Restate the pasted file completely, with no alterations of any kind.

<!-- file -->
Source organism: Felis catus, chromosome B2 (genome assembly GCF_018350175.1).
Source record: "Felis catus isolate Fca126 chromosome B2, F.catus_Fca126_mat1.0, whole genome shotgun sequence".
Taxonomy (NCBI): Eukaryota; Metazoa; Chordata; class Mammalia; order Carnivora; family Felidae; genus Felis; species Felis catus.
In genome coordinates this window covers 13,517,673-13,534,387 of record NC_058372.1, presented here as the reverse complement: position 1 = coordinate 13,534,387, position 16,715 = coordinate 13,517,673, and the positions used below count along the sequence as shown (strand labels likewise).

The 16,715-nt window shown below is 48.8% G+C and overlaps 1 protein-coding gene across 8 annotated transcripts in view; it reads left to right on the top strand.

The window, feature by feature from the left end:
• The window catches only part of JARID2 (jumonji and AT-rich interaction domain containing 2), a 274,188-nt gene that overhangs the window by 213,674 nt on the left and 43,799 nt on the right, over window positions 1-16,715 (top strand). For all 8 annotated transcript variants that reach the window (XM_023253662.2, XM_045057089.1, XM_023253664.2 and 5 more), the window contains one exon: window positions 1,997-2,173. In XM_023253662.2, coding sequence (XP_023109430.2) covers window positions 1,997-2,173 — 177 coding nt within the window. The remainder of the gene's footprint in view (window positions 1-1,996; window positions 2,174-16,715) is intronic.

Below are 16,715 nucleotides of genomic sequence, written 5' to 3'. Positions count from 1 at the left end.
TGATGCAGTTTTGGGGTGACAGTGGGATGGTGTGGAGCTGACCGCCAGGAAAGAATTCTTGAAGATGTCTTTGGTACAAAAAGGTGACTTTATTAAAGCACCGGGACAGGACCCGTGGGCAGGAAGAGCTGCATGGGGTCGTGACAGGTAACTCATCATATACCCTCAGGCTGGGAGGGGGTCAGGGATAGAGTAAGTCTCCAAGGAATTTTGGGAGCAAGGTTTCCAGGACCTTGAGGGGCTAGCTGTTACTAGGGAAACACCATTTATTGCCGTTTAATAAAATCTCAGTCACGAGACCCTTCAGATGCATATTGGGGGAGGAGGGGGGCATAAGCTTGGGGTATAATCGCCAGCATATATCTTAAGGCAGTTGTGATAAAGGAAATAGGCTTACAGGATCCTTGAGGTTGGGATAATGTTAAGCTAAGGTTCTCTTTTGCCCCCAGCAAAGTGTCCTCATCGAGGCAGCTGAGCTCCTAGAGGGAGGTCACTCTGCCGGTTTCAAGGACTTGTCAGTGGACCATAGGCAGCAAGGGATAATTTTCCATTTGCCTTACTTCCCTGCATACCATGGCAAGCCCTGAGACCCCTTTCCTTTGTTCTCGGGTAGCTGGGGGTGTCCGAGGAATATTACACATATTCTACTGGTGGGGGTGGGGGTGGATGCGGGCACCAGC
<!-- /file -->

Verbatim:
Source organism: Felis catus, chromosome B2 (genome assembly GCF_018350175.1).
Source record: "Felis catus isolate Fca126 chromosome B2, F.catus_Fca126_mat1.0, whole genome shotgun sequence".
Taxonomy (NCBI): Eukaryota; Metazoa; Chordata; class Mammalia; order Carnivora; family Felidae; genus Felis; species Felis catus.
In genome coordinates this window covers 13,517,673-13,534,387 of record NC_058372.1, presented here as the reverse complement: position 1 = coordinate 13,534,387, position 16,715 = coordinate 13,517,673, and the positions used below count along the sequence as shown (strand labels likewise).

The 16,715-nt window shown below is 48.8% G+C and overlaps 1 protein-coding gene across 8 annotated transcripts in view; it reads left to right on the top strand.

The window, feature by feature from the left end:
• The window catches only part of JARID2 (jumonji and AT-rich interaction domain containing 2), a 274,188-nt gene that overhangs the window by 213,674 nt on the left and 43,799 nt on the right, over window positions 1-16,715 (top strand). For all 8 annotated transcript variants that reach the window (XM_023253662.2, XM_045057089.1, XM_023253664.2 and 5 more), the window contains one exon: window positions 1,997-2,173. In XM_023253662.2, coding sequence (XP_023109430.2) covers window positions 1,997-2,173 — 177 coding nt within the window. The remainder of the gene's footprint in view (window positions 1-1,996; window positions 2,174-16,715) is intronic.

Below are 16,715 nucleotides of genomic sequence, written 5' to 3'. Positions count from 1 at the left end.
TGATGCAGTTTTGGGGTGACAGTGGGATGGTGTGGAGCTGACCGCCAGGAAAGAATTCTTGAAGATGTCTTTGGTACAAAAAGGTGACTTTATTAAAGCACCGGGACAGGACCCGTGGGCAGGAAGAGCTGCATGGGGTCGTGACAGGTAACTCATCATATACCCTCAGGCTGGGAGGGGGTCAGGGATAGAGTAAGTCTCCAAGGAATTTTGGGAGCAAGGTTTCCAGGACCTTGAGGGGCTAGCTGTTACTAGGGAAACACCATTTATTGCCGTTTAATAAAATCTCAGTCACGAGACCCTTCAGATGCATATTGGGGGAGGAGGGGGGCATAAGCTTGGGGTATAATCGCCAGCATATATCTTAAGGCAGTTGTGATAAAGGAAATAGGCTTACAGGATCCTTGAGGTTGGGATAATGTTAAGCTAAGGTTCTCTTTTGCCCCCAGCAAAGTGTCCTCATCGAGGCAGCTGAGCTCCTAGAGGGAGGTCACTCTGCCGGTTTCAAGGACTTGTCAGTGGACCATAGGCAGCAAGGGATAATTTTCCATTTGCCTTACTTCCCTGCATACCATGGCAAGCCCTGAGACCCCTTTCCTTTGTTCTCGGGTAGCTGGGGGTGTCCGAGGAATATTACACATATTCTACTGGTGGGGGTGGGGGTGGATGCGGGCACCAGC